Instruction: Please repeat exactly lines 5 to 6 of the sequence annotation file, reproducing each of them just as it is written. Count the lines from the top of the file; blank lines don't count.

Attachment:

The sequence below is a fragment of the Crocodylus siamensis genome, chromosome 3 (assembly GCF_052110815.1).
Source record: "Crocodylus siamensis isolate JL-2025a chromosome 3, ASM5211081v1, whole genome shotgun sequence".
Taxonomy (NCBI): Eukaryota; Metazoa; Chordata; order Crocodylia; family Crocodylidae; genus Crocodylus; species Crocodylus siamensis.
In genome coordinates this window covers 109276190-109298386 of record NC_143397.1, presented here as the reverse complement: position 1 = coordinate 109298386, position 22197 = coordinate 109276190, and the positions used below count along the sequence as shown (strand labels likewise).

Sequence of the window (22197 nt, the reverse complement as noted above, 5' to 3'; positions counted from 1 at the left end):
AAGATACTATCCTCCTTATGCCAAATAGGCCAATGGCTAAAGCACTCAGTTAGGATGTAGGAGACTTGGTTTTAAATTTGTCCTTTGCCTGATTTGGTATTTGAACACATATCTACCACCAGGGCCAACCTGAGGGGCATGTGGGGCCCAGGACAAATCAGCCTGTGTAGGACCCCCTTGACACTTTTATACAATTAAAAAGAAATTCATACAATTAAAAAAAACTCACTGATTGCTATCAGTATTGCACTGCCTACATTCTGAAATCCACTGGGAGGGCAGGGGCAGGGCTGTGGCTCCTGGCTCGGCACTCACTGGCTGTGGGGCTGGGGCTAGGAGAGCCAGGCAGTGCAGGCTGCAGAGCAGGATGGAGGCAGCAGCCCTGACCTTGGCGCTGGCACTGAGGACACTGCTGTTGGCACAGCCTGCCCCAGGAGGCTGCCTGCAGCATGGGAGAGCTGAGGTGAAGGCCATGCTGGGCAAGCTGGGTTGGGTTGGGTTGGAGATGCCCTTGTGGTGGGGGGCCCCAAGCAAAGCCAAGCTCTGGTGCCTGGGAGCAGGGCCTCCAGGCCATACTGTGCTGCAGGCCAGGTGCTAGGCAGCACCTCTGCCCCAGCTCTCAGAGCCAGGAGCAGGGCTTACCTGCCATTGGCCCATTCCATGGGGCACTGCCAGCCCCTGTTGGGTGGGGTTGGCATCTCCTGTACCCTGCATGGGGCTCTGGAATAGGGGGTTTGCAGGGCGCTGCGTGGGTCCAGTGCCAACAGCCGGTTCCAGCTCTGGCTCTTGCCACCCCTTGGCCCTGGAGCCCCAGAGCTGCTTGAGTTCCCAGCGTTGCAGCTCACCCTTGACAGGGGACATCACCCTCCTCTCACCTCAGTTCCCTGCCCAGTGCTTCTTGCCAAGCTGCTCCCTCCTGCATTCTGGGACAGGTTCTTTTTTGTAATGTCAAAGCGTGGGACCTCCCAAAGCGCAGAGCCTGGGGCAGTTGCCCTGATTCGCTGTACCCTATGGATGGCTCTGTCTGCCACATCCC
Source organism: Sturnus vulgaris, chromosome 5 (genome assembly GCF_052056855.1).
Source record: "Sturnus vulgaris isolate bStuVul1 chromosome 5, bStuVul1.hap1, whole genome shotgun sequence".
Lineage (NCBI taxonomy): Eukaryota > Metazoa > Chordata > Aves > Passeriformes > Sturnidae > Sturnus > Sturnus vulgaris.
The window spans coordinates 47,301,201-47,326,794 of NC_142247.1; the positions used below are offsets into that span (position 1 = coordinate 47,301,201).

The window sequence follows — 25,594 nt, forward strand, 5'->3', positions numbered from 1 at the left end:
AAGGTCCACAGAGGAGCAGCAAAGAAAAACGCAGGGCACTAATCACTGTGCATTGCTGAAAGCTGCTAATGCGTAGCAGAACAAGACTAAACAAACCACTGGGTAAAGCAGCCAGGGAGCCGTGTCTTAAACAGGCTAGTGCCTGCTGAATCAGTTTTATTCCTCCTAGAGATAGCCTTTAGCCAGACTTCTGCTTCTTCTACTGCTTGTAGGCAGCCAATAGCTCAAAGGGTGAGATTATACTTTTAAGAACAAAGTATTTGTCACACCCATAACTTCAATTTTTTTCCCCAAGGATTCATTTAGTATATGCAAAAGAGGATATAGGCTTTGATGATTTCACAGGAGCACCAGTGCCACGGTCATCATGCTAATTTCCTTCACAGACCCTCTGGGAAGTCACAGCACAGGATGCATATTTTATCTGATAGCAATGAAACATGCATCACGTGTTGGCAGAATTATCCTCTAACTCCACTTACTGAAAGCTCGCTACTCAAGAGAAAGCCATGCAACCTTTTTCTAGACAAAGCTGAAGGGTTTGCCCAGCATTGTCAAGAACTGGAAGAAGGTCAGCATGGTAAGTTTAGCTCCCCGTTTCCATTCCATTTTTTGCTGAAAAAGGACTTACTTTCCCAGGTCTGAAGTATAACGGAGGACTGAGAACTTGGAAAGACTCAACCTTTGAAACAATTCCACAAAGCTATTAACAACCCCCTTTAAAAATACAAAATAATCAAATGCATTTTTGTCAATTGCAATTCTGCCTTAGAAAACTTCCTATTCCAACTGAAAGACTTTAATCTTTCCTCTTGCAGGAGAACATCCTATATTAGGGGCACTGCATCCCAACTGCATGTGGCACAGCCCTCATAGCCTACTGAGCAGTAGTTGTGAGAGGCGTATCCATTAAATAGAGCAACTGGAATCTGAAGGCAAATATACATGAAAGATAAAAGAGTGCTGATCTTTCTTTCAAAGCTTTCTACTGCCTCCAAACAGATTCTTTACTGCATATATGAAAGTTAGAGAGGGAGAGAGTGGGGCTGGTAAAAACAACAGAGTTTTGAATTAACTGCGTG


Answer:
Sequence of the window (22197 nt, the reverse complement as noted above, 5' to 3'; positions counted from 1 at the left end):
AAGATACTATCCTCCTTATGCCAAATAGGCCAATGGCTAAAGCACTCAGTTAGGATGTAGGAGACTTGGTTTTAAATTTGTCCTTTGCCTGATTTGGTATTTGAACACATATCTACCACCAGGGCCAACCTGAGGGGCATGTGGGGCCCAGGACAAATCAGCCTGTGTAGGACCCCCTTGACACTTTTATACAATTAAAAAGAAATTCATACAATTAAAAAAAACTCACTGATTGCTATCAGTATTGCACTGCCTACATTCTGAAATCCACTGGGAGGGCAGGGGCAGGGCTGTGGCTCCTGGCTCGGCACTCACTGGCTGTGGGGCTGGGGCTAGGAGAGCCAGGCAGTGCAGGCTGCAGAGCAGGATGGAGGCAGCAGCCCTGACCTTGGCGCTGGCACTGAGGACACTGCTGTTGGCACAGCCTGCCCCAGGAGGCTGCCTGCAGCATGGGAGAGCTGAGGTGAAGGCCATGCTGGGCAAGCTGGGTTGGGTTGGGTTGGAGATGCCCTTGTGGTGGGGGGCCCCAAGCAAAGCCAAGCTCTGGTGCCTGGGAGCAGGGCCTCCAGGCCATACTGTGCTGCAGGCCAGGTGCTAGGCAGCACCTCTGCCCCAGCTCTCAGAGCCAGGAGCAGGGCTTACCTGCCATTGGCCCATTCCATGGGGCACTGCCAGCCCCTGTTGGGTGGGGTTGGCATCTCCTGTACCCTGCATGGGGCTCTGGAATAGGGGGTTTGCAGGGCGCTGCGTGGGTCCAGTGCCAACAGCCGGTTCCAGCTCTGGCTCTTGCCACCCCTTGGCCCTGGAGCCCCAGAGCTGCTTGAGTTCCCAGCGTTGCAGCTCACCCTTGACAGGGGACATCACCCTCCTCTCACCTCAGTTCCCTGCCCAGTGCTTCTTGCCAAGCTGCTCCCTCCTGCATTCTGGGACAGGTTCTTTTTTGTAATGTCAAAGCGTGGGACCTCCCAAAGCGCAGAGCCTGGGGCAGTTGCCCTGATTCGCTGTACCCTATGGATGGCTCTGTCTGCCACATCCC